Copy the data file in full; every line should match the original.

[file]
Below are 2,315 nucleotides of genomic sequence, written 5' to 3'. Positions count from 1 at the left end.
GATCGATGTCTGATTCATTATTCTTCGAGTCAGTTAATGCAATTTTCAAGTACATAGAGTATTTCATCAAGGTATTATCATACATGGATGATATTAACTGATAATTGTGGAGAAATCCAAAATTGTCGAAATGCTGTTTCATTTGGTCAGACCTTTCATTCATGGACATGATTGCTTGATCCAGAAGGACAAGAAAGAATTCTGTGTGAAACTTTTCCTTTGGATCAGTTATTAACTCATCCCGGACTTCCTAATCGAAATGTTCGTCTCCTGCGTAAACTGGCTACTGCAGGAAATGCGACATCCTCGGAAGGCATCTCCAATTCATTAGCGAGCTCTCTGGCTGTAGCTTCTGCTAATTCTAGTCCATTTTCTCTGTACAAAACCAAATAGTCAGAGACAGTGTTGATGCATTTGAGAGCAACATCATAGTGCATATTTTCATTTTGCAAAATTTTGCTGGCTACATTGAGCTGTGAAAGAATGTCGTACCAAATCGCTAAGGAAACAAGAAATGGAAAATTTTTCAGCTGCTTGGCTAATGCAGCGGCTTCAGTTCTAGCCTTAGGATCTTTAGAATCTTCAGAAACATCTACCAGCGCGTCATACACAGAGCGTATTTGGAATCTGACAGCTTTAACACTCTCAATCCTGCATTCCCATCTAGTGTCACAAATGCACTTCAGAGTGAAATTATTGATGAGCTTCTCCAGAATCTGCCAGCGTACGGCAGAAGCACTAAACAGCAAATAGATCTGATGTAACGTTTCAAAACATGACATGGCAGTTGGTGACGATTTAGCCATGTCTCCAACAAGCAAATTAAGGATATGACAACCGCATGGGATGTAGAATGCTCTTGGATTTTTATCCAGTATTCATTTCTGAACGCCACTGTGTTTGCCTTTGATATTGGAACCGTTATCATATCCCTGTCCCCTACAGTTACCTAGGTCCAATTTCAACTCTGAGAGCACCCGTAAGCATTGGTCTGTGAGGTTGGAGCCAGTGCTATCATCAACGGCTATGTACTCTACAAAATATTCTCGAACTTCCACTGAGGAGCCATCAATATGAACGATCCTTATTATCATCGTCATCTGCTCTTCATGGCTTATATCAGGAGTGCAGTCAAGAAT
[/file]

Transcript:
Below are 2,315 nucleotides of genomic sequence, written 5' to 3'. Positions count from 1 at the left end.
GATCGATGTCTGATTCATTATTCTTCGAGTCAGTTAATGCAATTTTCAAGTACATAGAGTATTTCATCAAGGTATTATCATACATGGATGATATTAACTGATAATTGTGGAGAAATCCAAAATTGTCGAAATGCTGTTTCATTTGGTCAGACCTTTCATTCATGGACATGATTGCTTGATCCAGAAGGACAAGAAAGAATTCTGTGTGAAACTTTTCCTTTGGATCAGTTATTAACTCATCCCGGACTTCCTAATCGAAATGTTCGTCTCCTGCGTAAACTGGCTACTGCAGGAAATGCGACATCCTCGGAAGGCATCTCCAATTCATTAGCGAGCTCTCTGGCTGTAGCTTCTGCTAATTCTAGTCCATTTTCTCTGTACAAAACCAAATAGTCAGAGACAGTGTTGATGCATTTGAGAGCAACATCATAGTGCATATTTTCATTTTGCAAAATTTTGCTGGCTACATTGAGCTGTGAAAGAATGTCGTACCAAATCGCTAAGGAAACAAGAAATGGAAAATTTTTCAGCTGCTTGGCTAATGCAGCGGCTTCAGTTCTAGCCTTAGGATCTTTAGAATCTTCAGAAACATCTACCAGCGCGTCATACACAGAGCGTATTTGGAATCTGACAGCTTTAACACTCTCAATCCTGCATTCCCATCTAGTGTCACAAATGCACTTCAGAGTGAAATTATTGATGAGCTTCTCCAGAATCTGCCAGCGTACGGCAGAAGCACTAAACAGCAAATAGATCTGATGTAACGTTTCAAAACATGACATGGCAGTTGGTGACGATTTAGCCATGTCTCCAACAAGCAAATTAAGGATATGACAACCGCATGGGATGTAGAATGCTCTTGGATTTTTATCCAGTATTCATTTCTGAACGCCACTGTGTTTGCCTTTGATATTGGAACCGTTATCATATCCCTGTCCCCTACAGTTACCTAGGTCCAATTTCAACTCTGAGAGCACCCGTAAGCATTGGTCTGTGAGGTTGGAGCCAGTGCTATCATCAACGGCTATGTACTCTACAAAATATTCTCGAACTTCCACTGAGGAGCCATCAATATGAACGATCCTTATTATCATCGTCATCTGCTCTTCATGGCTTATATCAGGAGTGCAGTCAAGAAT